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Monday, July 20 • 7:00pm - 8:00pm
P1: Homeostatic recognition circuits emulating network-wide bursting and surprise

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Tsvi Achler

Understanding the circuits of recognition is essential to build a deeper understanding of virtually all of the brains behaviors and circuits.

The goal of this work is to capture simultaneous findings on both the neural and behavioral levels, namely Network Wide Bursting (NWB) dynamics with surprise (unexpected inputs), using a hypothesized recognition circuit based on the idea of homeostasis flow.

If real neural brains at a resting state are presented with an unexpected or new stimulus, the brain network shows a fast network-wide increase in activation (NWB of many neurons) followed by a slower inhibition, until the network settles again to a resting state. Bursting phenomena during recognition is found ubiquitously in virtually every type of organism, within isolated brain dissections and even neural tissue grown in a dish (Fig. 1). Its source and function remain poorly understood. Behavioral manifestation of surprise can be observed if the input is much unexpected and may involve multiple brain regions.

The homeostatic flow model posits that activation from inputs is balanced with top down pre-synaptic regulatory feedback from output neurons. Information is projected from inputs to outputs with forward connections then back to inputs with backwards homeostatic connections which inhibits the inputs. This effectively acts to balance the inputs & outputs (homeostasis) and generates an internal error-dependent input. This homeostatic input is then projected again to outputs and back again until output values relate recognition. This occurs during recognition and no weights are learned.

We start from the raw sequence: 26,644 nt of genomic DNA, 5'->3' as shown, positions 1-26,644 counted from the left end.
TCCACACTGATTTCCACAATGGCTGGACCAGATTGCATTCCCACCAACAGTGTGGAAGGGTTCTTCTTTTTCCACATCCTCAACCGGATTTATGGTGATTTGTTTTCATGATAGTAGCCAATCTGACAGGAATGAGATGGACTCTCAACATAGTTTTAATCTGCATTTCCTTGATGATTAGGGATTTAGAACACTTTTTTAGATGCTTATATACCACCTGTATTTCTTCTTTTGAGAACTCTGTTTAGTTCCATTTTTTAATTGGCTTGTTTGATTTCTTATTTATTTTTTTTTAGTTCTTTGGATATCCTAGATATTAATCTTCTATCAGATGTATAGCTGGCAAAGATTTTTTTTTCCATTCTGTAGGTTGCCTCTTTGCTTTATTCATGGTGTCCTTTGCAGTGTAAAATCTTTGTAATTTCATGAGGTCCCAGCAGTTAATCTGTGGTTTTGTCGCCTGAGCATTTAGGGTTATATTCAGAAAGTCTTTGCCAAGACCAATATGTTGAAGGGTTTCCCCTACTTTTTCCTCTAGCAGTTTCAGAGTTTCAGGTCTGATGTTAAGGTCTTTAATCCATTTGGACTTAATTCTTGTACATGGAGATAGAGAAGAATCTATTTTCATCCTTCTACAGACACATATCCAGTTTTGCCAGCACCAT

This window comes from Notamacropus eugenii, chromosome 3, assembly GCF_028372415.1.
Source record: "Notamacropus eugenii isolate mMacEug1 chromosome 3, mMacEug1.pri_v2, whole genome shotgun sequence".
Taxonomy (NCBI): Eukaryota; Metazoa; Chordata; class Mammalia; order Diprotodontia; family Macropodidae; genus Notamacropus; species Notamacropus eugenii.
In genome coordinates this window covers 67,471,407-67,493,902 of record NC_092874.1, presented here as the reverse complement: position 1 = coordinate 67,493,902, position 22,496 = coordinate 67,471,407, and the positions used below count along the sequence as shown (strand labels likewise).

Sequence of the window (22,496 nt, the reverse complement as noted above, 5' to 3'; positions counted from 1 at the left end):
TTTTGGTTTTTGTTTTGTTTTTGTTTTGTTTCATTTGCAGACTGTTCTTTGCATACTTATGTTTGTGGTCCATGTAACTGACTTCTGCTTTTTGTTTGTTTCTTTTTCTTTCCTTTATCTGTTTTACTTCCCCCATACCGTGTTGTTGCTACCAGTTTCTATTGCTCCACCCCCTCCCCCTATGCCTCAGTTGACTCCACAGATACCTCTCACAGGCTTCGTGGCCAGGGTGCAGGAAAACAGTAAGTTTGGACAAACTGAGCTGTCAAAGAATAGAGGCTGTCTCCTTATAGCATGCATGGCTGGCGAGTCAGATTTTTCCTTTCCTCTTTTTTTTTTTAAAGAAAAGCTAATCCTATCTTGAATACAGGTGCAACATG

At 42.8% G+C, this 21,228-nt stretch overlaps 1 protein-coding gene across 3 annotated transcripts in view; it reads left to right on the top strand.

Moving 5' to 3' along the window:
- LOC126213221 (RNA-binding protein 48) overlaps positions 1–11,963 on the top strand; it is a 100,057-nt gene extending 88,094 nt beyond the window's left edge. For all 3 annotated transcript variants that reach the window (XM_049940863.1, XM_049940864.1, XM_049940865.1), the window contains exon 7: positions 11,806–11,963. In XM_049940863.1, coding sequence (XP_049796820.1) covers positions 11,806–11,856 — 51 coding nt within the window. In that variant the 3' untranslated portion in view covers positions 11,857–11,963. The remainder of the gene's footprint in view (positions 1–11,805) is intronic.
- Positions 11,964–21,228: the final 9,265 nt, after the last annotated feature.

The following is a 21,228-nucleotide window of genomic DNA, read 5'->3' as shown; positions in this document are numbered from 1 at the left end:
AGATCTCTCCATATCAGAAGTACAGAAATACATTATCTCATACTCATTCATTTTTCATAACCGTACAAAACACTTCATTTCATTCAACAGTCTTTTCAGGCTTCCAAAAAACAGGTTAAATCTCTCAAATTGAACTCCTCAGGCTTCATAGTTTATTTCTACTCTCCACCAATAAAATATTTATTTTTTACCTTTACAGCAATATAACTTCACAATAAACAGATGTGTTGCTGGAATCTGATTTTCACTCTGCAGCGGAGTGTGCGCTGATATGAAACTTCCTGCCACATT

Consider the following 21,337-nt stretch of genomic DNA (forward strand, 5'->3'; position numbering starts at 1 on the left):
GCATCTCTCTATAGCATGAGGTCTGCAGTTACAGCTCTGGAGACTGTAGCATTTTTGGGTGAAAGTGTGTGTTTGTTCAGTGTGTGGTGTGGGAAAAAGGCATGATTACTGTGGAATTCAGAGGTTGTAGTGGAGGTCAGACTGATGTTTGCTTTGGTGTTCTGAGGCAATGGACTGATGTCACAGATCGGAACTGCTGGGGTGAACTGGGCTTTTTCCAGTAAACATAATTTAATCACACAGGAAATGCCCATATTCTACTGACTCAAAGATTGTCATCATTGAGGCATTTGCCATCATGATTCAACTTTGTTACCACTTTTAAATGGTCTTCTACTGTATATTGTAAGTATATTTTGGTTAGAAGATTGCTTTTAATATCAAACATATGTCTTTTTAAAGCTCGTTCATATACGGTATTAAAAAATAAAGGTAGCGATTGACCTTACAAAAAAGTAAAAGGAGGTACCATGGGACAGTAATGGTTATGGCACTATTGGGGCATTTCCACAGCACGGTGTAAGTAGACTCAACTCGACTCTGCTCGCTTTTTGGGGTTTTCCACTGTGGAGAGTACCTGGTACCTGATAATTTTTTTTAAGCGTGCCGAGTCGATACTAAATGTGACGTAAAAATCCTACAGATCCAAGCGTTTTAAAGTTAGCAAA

When a surprise or unexpected input stimulus is presented, NWB occurs because the homeostatic balance is disturbed with the new stimulus. The system subsequently calms down as it settles back to a new homeostasis.

In comparing to existing models, this circuit is different from Adaptive Resonance Theory because: 1) no lateral connections are required (inhibitory or otherwise) 2) all neurons feed backwards pre-synaptically at the same time 3) there is no vigilance parameter. It is different from Hopfield networks because instead of top-down feedback being positive, it is negative (inhibitory & homeostatic). This changes the functions and dynamics of the model making it stable: its dynamics eventually converge to steady state as long as inputs do not change.

The homeostatic feedback should not be confused with error of learning algorithms since: 1) it is implemented during recognition 2) does not adjust any weights at any time 3) not generated using training data. It is different from generative and predictive coding models because 1) it is primarily used during recognition not learning 2) the generative and recognition components are inseparable and contained within a single integrated homeostatic circuit.

The network is connectionist but approximates a Bayesian network by: 1) homeostatic weights are roughly equivalent to Bayesian likelihood values 2) output values can behave as Bayesian priors if they are maintained externally or if inputs suddenly change. Maintaining priors changes circuit recognition and dynamics without changing weights.

Learning can achieved with simple Hebbian learning, obtaining weights that are similar to Bayesian likelyhood. Both directions of the homeostatic process learn the same weights. Single layer learning is demonstrated with standard MNIST digits while capturing the neural findings of NWB.


avatar for Tsvi Achler

Tsvi Achler

Chief Science Officer, Optimizing Mind

Monday July 20, 2020 7:00pm - 8:00pm CEST
Slot 20